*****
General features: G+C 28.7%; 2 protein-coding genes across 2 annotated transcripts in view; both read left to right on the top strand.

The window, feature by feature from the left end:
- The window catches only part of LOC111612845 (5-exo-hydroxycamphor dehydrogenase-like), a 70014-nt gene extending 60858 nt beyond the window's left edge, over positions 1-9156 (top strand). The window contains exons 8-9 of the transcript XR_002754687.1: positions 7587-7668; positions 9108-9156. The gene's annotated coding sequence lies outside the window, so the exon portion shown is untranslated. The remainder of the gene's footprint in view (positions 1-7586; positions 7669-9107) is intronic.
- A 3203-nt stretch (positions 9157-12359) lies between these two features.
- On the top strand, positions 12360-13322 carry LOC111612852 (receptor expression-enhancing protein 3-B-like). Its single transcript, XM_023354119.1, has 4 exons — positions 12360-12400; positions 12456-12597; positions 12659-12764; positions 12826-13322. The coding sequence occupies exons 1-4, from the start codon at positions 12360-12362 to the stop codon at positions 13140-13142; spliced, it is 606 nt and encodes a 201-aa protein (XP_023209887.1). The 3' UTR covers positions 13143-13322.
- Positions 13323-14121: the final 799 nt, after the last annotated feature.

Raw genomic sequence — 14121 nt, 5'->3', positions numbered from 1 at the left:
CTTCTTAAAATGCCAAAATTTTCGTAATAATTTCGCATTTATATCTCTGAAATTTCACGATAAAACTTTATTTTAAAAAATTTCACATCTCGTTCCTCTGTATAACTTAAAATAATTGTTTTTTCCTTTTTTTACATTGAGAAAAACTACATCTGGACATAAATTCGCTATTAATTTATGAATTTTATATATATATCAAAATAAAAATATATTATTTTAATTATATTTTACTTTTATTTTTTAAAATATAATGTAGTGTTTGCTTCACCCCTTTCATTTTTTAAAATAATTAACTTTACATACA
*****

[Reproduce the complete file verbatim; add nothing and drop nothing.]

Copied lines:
General features: G+C 28.7%; 2 protein-coding genes across 2 annotated transcripts in view; both read left to right on the top strand.

The window, feature by feature from the left end:
- The window catches only part of LOC111612845 (5-exo-hydroxycamphor dehydrogenase-like), a 70014-nt gene extending 60858 nt beyond the window's left edge, over positions 1-9156 (top strand). The window contains exons 8-9 of the transcript XR_002754687.1: positions 7587-7668; positions 9108-9156. The gene's annotated coding sequence lies outside the window, so the exon portion shown is untranslated. The remainder of the gene's footprint in view (positions 1-7586; positions 7669-9107) is intronic.
- A 3203-nt stretch (positions 9157-12359) lies between these two features.
- On the top strand, positions 12360-13322 carry LOC111612852 (receptor expression-enhancing protein 3-B-like). Its single transcript, XM_023354119.1, has 4 exons — positions 12360-12400; positions 12456-12597; positions 12659-12764; positions 12826-13322. The coding sequence occupies exons 1-4, from the start codon at positions 12360-12362 to the stop codon at positions 13140-13142; spliced, it is 606 nt and encodes a 201-aa protein (XP_023209887.1). The 3' UTR covers positions 13143-13322.
- Positions 13323-14121: the final 799 nt, after the last annotated feature.

Raw genomic sequence — 14121 nt, 5'->3', positions numbered from 1 at the left:
CTTCTTAAAATGCCAAAATTTTCGTAATAATTTCGCATTTATATCTCTGAAATTTCACGATAAAACTTTATTTTAAAAAATTTCACATCTCGTTCCTCTGTATAACTTAAAATAATTGTTTTTTCCTTTTTTTACATTGAGAAAAACTACATCTGGACATAAATTCGCTATTAATTTATGAATTTTATATATATATCAAAATAAAAATATATTATTTTAATTATATTTTACTTTTATTTTTTAAAATATAATGTAGTGTTTGCTTCACCCCTTTCATTTTTTAAAATAATTAACTTTACATACA